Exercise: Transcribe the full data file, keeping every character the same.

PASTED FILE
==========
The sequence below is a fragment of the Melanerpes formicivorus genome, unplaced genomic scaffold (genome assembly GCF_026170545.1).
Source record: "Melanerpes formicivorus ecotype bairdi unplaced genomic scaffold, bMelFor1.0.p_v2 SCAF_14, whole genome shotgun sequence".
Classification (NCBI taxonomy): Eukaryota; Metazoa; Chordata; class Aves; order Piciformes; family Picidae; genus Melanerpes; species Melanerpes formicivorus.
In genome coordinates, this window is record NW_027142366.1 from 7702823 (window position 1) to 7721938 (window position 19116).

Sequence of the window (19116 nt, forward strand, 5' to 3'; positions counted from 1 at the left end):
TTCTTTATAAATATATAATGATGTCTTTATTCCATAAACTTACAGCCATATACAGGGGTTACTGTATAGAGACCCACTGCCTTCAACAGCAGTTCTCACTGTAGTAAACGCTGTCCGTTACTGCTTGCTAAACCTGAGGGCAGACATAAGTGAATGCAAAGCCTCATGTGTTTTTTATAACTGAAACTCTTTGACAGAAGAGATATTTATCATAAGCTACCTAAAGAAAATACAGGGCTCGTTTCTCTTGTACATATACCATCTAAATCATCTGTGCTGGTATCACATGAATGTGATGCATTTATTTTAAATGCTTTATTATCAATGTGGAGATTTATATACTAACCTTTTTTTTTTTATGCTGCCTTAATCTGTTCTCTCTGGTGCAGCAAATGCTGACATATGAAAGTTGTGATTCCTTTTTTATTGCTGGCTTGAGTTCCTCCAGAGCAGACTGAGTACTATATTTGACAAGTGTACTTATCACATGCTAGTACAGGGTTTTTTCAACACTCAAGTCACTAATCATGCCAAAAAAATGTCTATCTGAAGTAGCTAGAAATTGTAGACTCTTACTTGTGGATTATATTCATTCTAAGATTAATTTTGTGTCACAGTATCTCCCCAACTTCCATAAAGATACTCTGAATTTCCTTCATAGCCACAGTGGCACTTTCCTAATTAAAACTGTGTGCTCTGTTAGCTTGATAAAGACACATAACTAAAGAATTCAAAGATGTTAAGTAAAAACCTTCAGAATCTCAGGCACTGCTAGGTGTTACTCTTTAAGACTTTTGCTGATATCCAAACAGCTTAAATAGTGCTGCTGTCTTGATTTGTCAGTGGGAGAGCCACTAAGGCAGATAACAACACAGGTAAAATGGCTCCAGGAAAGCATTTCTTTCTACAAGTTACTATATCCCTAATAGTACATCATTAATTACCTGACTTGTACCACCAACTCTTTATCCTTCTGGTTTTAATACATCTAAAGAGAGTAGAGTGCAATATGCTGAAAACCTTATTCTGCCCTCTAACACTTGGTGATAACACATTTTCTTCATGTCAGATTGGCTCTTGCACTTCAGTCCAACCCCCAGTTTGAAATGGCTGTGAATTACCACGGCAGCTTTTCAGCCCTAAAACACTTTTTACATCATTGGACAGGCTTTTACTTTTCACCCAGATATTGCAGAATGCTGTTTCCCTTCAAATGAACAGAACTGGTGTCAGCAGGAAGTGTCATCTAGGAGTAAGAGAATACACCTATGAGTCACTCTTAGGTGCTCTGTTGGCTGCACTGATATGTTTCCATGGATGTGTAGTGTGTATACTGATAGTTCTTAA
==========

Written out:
The sequence below is a fragment of the Melanerpes formicivorus genome, unplaced genomic scaffold (genome assembly GCF_026170545.1).
Source record: "Melanerpes formicivorus ecotype bairdi unplaced genomic scaffold, bMelFor1.0.p_v2 SCAF_14, whole genome shotgun sequence".
Classification (NCBI taxonomy): Eukaryota; Metazoa; Chordata; class Aves; order Piciformes; family Picidae; genus Melanerpes; species Melanerpes formicivorus.
In genome coordinates, this window is record NW_027142366.1 from 7702823 (window position 1) to 7721938 (window position 19116).

Sequence of the window (19116 nt, forward strand, 5' to 3'; positions counted from 1 at the left end):
TTCTTTATAAATATATAATGATGTCTTTATTCCATAAACTTACAGCCATATACAGGGGTTACTGTATAGAGACCCACTGCCTTCAACAGCAGTTCTCACTGTAGTAAACGCTGTCCGTTACTGCTTGCTAAACCTGAGGGCAGACATAAGTGAATGCAAAGCCTCATGTGTTTTTTATAACTGAAACTCTTTGACAGAAGAGATATTTATCATAAGCTACCTAAAGAAAATACAGGGCTCGTTTCTCTTGTACATATACCATCTAAATCATCTGTGCTGGTATCACATGAATGTGATGCATTTATTTTAAATGCTTTATTATCAATGTGGAGATTTATATACTAACCTTTTTTTTTTTATGCTGCCTTAATCTGTTCTCTCTGGTGCAGCAAATGCTGACATATGAAAGTTGTGATTCCTTTTTTATTGCTGGCTTGAGTTCCTCCAGAGCAGACTGAGTACTATATTTGACAAGTGTACTTATCACATGCTAGTACAGGGTTTTTTCAACACTCAAGTCACTAATCATGCCAAAAAAATGTCTATCTGAAGTAGCTAGAAATTGTAGACTCTTACTTGTGGATTATATTCATTCTAAGATTAATTTTGTGTCACAGTATCTCCCCAACTTCCATAAAGATACTCTGAATTTCCTTCATAGCCACAGTGGCACTTTCCTAATTAAAACTGTGTGCTCTGTTAGCTTGATAAAGACACATAACTAAAGAATTCAAAGATGTTAAGTAAAAACCTTCAGAATCTCAGGCACTGCTAGGTGTTACTCTTTAAGACTTTTGCTGATATCCAAACAGCTTAAATAGTGCTGCTGTCTTGATTTGTCAGTGGGAGAGCCACTAAGGCAGATAACAACACAGGTAAAATGGCTCCAGGAAAGCATTTCTTTCTACAAGTTACTATATCCCTAATAGTACATCATTAATTACCTGACTTGTACCACCAACTCTTTATCCTTCTGGTTTTAATACATCTAAAGAGAGTAGAGTGCAATATGCTGAAAACCTTATTCTGCCCTCTAACACTTGGTGATAACACATTTTCTTCATGTCAGATTGGCTCTTGCACTTCAGTCCAACCCCCAGTTTGAAATGGCTGTGAATTACCACGGCAGCTTTTCAGCCCTAAAACACTTTTTACATCATTGGACAGGCTTTTACTTTTCACCCAGATATTGCAGAATGCTGTTTCCCTTCAAATGAACAGAACTGGTGTCAGCAGGAAGTGTCATCTAGGAGTAAGAGAATACACCTATGAGTCACTCTTAGGTGCTCTGTTGGCTGCACTGATATGTTTCCATGGATGTGTAGTGTGTATACTGATAGTTCTTAA